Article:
- Italy has prevented the export of a shipment of 250,700 AstraZeneca vaccine doses to Australia, citing a continued scarcity of vaccines in Europe and Italy.
- The Italian foreign ministry also said it sought the export curb, as Australia is considered a “non vulnerable” country.
- Italy notified the European Commission of its decision, and the commission did not object to Italy’s decision, according to an EU official.
ROME, Italy: In the first such ban since the European Union (EU) introduced rules on COVID vaccine shipments outside the bloc, Italy has prevented the export of a shipment of 250,700 AstraZeneca vaccine doses to Australia, citing a continued scarcity of vaccines in Europe and Italy, and supply delays from the drugmaker.
The Italian foreign ministry also said it sought the export curb, as Australia is considered a “non vulnerable” country.
Italy notified the European Commission of its decision, taken under the EU’s controversial export transparency mechanism, which allows vaccine exports to be blocked if drugmakers fail to meet delivery targets within the bloc.
The commission did not object to Italy’s decision, according to an EU official quoted by Bloomberg. AstraZeneca declined comment.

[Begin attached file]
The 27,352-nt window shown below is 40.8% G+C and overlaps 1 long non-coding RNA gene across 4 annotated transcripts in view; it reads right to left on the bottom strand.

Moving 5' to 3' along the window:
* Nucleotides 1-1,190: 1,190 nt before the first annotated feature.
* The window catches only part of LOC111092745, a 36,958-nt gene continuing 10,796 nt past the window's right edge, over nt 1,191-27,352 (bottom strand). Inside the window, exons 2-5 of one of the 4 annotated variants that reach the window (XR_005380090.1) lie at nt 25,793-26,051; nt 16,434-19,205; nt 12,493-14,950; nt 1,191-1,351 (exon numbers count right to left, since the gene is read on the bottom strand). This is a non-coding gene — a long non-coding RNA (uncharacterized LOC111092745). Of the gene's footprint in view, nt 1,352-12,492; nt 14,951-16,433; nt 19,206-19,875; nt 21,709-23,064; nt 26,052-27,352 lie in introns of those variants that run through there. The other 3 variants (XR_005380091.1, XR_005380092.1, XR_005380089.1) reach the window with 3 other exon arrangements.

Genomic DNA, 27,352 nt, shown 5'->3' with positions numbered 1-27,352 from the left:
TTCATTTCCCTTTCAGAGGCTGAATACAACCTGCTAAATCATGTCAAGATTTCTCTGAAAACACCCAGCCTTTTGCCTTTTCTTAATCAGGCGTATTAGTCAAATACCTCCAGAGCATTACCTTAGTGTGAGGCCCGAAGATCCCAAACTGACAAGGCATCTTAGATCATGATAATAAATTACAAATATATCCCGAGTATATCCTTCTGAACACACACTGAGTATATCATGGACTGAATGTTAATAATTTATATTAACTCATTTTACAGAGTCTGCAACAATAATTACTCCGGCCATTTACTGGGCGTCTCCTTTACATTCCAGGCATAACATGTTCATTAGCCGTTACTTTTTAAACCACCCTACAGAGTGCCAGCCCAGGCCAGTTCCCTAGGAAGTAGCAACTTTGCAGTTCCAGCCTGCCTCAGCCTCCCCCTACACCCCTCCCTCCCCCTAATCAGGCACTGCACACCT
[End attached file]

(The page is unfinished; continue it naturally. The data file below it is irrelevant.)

Italy is the first nation to stop the export of vaccines, while over 170 requests have been authorized, according to an EU diplomat.
The shipment ban has come soon after Italian Prime Minister Mario Draghi asked EU nations to adopt a tougher approach against drugmakers who fail to respect delivery commitments.
It could also fuel global tensions over vaccine procurements by encouraging other governments to retaliate with protectionist measures.
The EU’s export controls, which were introduced after AstraZeneca said it would be unable to meet its vaccine delivery target in the bloc, could also pose a challenge for drugmakers who have several manufacturing sites in the bloc that supply to countries outside it or need to send vaccines outside the bloc for completion.
Responding to news of Italy’s export curb, Australian Prime Minister Scott Morrison said, “They’re certainly responsible for exercising the veto right they had through the EU process about those supplies coming to Australia.”
“It’s important the contracts are honored,” he added, as reported by Bloomberg.
Meanwhile, Australia health minister Greg Hunt said Italy’s move, which comes at a time when nations are scrambling to secure vaccines, masks, and ventilators, is a reflection of “arguably the most intensely competitive international environment since, perhaps, the Second World War”.
Australia, which has reported just 29,000 coronavirus cases since the pandemic began, is scheduled to begin domestic production of the AstraZeneca vaccine from late March and is targeting to produce 1 million doses per week.
The EU has so far vaccinated just over 8 percent of its population, compared to 32.3 percent and 24.3 percent in the U.K. and the U.S., according to Bloomberg’s vaccine tracker.